Chupov was killed on February 8, 2016, according to his gravestone, but there are some reports that in fact he was killed in January. A source told Korotkov that a grey-haired older man in a leather officers’ jacket, an FSB officer with at least the rank of major general, had come to Molkino to hand out medals, some of them posthumous. Fontanka said they did not believe the story at first, but then they obtained documents that confirmed the awards—posthumous award cards with Putin’s signature.
Maksim Kolganov, 38, a Don Cossack from the village of Zhigulyovskaya, was killed February 3, 2016 “while performing a combat assignment,” a local Cossacks’ Internet forum said.
Kolganov, too, was employed by Wagner, as far as Fontanka could determine, and served as a BMP (infantry fighting vehicle) gunner and operator near Latakia. His army buddies supplied photographs of him in Latakia.
Another mercenary who went by the call sign Shlang [“Hose"] who real name is not known, believed to be among Wagner fighters in a picture in Ukraine’s Donetsk region with other militants, was killed later in mid-December 2015. He and a group of 7 others were returning from a reconnaissance mission when he set off an anti-personnel mine.
Of the 93 men sent to Syria, only a third returned safe and sound in December 2015, say Korotkov’s sources. They did not come up with any other names beyond the three, however, and explained that it was difficult to document the deaths, which mainly occurred in January and February in the battles for Palmyra, because even those serving in the same platoon did not always know each others real names.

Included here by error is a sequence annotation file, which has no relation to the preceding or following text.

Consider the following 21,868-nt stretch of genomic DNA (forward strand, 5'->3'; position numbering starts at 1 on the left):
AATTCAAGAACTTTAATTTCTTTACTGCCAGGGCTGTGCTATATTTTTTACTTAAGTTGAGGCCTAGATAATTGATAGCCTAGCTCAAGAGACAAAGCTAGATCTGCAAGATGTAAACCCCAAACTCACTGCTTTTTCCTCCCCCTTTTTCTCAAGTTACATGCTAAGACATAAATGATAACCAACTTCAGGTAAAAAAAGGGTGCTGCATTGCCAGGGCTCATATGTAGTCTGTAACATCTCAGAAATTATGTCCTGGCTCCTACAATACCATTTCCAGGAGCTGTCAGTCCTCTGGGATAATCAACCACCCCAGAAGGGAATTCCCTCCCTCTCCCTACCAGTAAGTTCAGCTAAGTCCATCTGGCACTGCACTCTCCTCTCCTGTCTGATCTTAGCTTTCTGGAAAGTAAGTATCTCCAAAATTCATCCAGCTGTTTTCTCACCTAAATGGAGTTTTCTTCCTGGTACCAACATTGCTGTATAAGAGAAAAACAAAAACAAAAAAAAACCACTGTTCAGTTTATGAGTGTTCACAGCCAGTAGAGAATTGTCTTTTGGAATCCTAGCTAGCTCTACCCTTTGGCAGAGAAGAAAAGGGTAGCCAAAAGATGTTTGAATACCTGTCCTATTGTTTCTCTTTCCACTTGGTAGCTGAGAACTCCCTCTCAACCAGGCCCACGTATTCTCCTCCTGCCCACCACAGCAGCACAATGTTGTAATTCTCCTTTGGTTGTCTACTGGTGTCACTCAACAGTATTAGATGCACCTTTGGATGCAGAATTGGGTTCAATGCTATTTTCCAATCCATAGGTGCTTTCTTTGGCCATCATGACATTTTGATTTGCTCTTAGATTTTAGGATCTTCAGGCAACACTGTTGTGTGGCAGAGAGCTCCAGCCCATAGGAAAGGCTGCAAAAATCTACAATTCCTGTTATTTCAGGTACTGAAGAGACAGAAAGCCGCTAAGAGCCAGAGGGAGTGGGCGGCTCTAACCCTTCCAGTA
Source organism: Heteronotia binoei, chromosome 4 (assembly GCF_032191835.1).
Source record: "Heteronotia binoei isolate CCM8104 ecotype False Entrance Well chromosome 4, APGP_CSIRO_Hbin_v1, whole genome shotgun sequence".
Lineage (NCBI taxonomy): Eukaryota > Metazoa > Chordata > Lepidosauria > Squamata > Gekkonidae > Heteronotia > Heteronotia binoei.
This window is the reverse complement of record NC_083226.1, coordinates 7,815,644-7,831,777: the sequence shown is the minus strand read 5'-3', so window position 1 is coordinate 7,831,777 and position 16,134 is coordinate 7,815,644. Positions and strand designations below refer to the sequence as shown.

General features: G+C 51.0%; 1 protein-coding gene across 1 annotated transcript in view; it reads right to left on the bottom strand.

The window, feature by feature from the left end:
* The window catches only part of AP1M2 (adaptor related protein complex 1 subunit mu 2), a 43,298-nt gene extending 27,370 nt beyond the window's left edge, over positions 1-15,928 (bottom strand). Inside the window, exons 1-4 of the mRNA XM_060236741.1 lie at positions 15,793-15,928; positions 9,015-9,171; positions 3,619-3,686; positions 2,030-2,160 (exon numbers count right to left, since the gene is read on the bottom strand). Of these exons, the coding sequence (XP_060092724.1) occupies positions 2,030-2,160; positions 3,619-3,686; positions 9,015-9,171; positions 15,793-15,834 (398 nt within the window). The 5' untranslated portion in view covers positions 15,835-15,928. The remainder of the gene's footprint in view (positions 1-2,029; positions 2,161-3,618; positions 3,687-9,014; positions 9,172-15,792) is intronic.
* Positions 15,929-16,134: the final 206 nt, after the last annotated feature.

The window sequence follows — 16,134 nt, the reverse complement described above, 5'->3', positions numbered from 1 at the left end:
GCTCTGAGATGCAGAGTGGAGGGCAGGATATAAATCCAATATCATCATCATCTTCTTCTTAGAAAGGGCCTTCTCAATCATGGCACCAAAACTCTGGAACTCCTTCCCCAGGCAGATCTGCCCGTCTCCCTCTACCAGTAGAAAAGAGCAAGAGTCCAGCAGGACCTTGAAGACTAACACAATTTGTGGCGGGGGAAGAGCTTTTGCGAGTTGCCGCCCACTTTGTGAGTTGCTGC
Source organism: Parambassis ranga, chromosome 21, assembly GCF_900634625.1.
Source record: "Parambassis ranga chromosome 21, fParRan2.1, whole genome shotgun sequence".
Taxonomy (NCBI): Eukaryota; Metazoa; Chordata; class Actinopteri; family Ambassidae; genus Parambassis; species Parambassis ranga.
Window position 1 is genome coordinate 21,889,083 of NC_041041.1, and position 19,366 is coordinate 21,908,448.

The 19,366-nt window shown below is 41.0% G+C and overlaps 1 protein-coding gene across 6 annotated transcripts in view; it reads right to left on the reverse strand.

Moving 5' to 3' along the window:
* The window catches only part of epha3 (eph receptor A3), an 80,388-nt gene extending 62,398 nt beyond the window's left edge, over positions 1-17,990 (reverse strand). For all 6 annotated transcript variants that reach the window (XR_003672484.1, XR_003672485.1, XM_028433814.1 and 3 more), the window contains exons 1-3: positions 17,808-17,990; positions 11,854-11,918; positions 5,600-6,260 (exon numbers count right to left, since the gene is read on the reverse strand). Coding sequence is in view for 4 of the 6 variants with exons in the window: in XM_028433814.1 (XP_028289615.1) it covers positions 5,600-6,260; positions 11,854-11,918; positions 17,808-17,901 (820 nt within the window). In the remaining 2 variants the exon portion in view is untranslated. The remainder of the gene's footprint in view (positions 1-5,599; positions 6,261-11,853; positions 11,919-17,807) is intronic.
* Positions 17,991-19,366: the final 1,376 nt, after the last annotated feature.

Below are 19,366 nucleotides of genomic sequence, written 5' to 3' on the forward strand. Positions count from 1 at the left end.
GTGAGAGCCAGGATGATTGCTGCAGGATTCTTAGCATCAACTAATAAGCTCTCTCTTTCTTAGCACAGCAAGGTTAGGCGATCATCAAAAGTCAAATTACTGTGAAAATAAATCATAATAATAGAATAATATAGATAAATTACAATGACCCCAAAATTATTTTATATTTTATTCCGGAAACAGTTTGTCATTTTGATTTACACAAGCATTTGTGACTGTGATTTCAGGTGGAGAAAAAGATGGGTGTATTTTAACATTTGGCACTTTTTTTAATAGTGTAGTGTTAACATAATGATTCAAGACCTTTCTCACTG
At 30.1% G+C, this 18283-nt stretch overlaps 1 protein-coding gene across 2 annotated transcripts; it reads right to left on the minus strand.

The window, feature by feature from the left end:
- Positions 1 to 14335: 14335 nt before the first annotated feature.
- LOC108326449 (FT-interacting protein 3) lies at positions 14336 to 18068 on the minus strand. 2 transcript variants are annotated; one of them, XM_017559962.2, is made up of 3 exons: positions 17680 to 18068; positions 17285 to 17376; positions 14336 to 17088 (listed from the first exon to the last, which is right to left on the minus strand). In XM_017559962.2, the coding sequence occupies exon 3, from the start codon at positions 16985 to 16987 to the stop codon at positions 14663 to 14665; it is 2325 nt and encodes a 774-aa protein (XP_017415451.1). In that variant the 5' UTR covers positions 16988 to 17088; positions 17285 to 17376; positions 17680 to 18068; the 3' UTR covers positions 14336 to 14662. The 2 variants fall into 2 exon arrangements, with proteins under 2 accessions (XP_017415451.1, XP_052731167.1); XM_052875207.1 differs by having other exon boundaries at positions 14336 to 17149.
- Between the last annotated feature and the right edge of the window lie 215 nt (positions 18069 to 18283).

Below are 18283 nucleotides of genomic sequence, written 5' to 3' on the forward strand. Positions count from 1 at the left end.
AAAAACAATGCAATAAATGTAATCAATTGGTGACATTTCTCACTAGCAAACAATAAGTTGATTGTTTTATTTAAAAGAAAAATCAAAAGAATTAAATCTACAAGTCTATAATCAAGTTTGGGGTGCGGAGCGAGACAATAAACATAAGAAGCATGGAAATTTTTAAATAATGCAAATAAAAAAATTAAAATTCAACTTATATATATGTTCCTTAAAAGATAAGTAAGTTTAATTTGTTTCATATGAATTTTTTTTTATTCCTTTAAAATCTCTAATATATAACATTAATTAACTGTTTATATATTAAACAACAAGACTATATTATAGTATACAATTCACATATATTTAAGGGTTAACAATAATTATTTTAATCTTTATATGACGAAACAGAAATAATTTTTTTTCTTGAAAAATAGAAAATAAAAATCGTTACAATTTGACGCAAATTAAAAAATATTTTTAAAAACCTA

“Curiosity is not welcome,” said one source.
Thomas Grove, a correspondent for the Wall Street Journal who interviewed Korotkov, pointed out that Korotkov has been the only journalist to write on Wagner or (OSM as it is formally called); no members of Wagner itself would speak to Grove. But he also found three other sources that reported that “eight or nine” contractors from Wagner were killed in October 2015 when a mortar round hit their base in Western Syria.
One source was an official described as “close to the Russian Defense Ministry” who said Wagner had numbered 1,000 men who were supplied with T-90 tanks and howitzers. Another source was Ivan Konovalov, director of a Moscow-based security think tank and consultant to lawmakers who are trying to legalize military contractors, which currently operate in a legal grey zone. Konovalov and the official said the contractors killed were originally members of Slavonic Corps, which had previously served in Syria and was disbanded, but then returned to Syria with Wagner.
In May 2015, Putin passed a decree making it a criminal offense to divulge information about the deaths of Russian military abroad; despite a legal case filed by independent lawyers and journalists against the measure, it was upheld by the Russian Constitutional Court. Even before that, reporters, bloggers and activists who tried to track down social media reports of deaths of Russian soldiers in Ukraine were threatened or beaten. The soldiers’ relatives were warned they could lose death benefits if they talked to the media. These reprisals put a chill over media coverage of war casualties.
The Kremlin has been more forthcoming about deaths in Syria, but that’s because Russia’s air force presence in Syria is officially acknowledged, as is the bombing ostensibly of ISIS strongholds—which has in fact involved decimating forces in opposition to Syrian President Bashar al-Assad. The deaths and posthumous award ceremonies are even part of the Kremlin’s patriotic propaganda fueling the war.
But the murky world of mercenaries cannot be acknowledged by the Russian military as long as such contractors are illegal. And Russia would likely prefer to keep it this way to have as much “plausible deniability” as possible in Syria.